If you are considering suing your ERP vendor for a failed ERP implementation, you need to ensure that you understand the process that is in front of you. ERP lawsuits are almost always difficult. Each presents unique challenges. Most importantly, they are extremely expensive. Below are some issues to keep in mind before deciding to sue your ERP vendor for a failed software implementation:
- Exhaust Your Options Before Filing Suit: ERP lawsuits are expensive, time consuming and they take your focus off your business. Before you decide to sue your ERP vendor for a failed ERP implementation, make sure that you have exhausted all your options. Before moving forward with an ERP implementation lawsuit, we usually advise our clients to make one last effort to get the ERP vendor to live up to its contractual obligations. This usually involves at least the following: (i) documenting critical issues with the software and attempting to get the ERP vendor to address those issues; (ii) dedicating more internal resources to the project; and (iii) seeking additional consulting resources from the ERP vendor so that more consulting services are dedicated to the project. Doing everything you can to get the system to work is often preferable to suing your ERP vendor for a failed implementation.
- Begin Building A Case Against Your ERP Vendor: Locate and gather important documents related to both the sales cycle and the implementation. Documents that will be critical to your ERP lawsuit will include, but not be limited to: (i) demonstration scripts; (ii) site visit agendas; (iii) sales meeting notes; (iv) budgets; (v) project status updates; (vi) documents detailing both the vendor’s implementation methodology and the ERP vendor’s project management methodology; and (vii) documents detailing your software selection methodology, such as Requests for Informaiton and Requests for Proposals.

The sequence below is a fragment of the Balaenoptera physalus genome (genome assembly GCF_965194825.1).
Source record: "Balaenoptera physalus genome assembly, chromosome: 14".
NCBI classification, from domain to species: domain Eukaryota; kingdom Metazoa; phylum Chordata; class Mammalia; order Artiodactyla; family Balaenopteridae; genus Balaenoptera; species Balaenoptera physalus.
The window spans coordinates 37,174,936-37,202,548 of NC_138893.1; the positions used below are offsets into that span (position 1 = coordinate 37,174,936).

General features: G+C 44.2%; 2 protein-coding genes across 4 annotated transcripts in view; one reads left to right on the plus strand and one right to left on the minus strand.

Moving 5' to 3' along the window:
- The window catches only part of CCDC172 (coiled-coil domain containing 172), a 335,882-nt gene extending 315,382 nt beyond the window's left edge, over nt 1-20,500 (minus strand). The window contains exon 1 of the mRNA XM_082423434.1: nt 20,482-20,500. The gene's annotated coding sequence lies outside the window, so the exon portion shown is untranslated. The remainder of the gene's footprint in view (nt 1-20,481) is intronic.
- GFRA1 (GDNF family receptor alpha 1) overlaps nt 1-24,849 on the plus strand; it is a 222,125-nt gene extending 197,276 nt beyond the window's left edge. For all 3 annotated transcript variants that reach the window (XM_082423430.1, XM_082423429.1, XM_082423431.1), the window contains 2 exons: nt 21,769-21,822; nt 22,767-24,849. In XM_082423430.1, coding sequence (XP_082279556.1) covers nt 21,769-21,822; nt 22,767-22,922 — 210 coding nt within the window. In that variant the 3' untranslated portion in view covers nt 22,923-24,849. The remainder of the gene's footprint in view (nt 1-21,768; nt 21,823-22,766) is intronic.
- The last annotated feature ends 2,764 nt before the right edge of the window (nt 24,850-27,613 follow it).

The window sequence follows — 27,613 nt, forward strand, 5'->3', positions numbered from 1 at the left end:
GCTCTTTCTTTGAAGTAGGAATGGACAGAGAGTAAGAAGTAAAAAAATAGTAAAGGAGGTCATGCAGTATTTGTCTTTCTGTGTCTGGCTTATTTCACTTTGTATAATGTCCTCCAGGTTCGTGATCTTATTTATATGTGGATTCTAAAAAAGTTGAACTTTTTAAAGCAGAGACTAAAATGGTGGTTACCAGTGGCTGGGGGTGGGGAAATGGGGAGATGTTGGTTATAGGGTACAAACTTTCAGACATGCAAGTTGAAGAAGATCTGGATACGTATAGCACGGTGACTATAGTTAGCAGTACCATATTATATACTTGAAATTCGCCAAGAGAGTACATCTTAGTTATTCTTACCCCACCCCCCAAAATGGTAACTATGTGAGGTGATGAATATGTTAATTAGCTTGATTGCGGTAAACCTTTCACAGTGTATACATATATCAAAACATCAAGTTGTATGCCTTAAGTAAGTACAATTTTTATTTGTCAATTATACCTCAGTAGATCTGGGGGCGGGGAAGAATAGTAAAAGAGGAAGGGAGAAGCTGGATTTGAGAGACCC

- Honestly Evaluate Whether You Have A Case: ERP vendor contracts are notoriously one-sided. They often provide very little ability to recover meaningful damages and severely limit the type of claims you can bring. Further, just because the ERP implementation failed, does not mean that the ERP vendor breached the contract. Prior to bringing a case have an attorney experienced in suing ERP vendors for failed implementations review your case and give you an honest assessment of any pitfalls and challenges. You need to ensure that you fully understand the process that is in front of you and the risks associated with moving forward.
- Develop A Contingency Plan: If you are still using the ERP software, make sure you have a plan to continue to receive necessary support once you initiate the lawsuit. Also, consider how viable it is to begin evaluating replacement systems.
The best ERP lawsuit is the one that you don’t need to file. If you are considering suing your ERP vendor for a failed ERP implementation, make sure you understand what you are getting into, and make sure you have exhausted all your options. When you have decided that your best option is a lawsuit, consult experienced ERP software lawyers for honest opinions about the strengths and weaknesses of your case.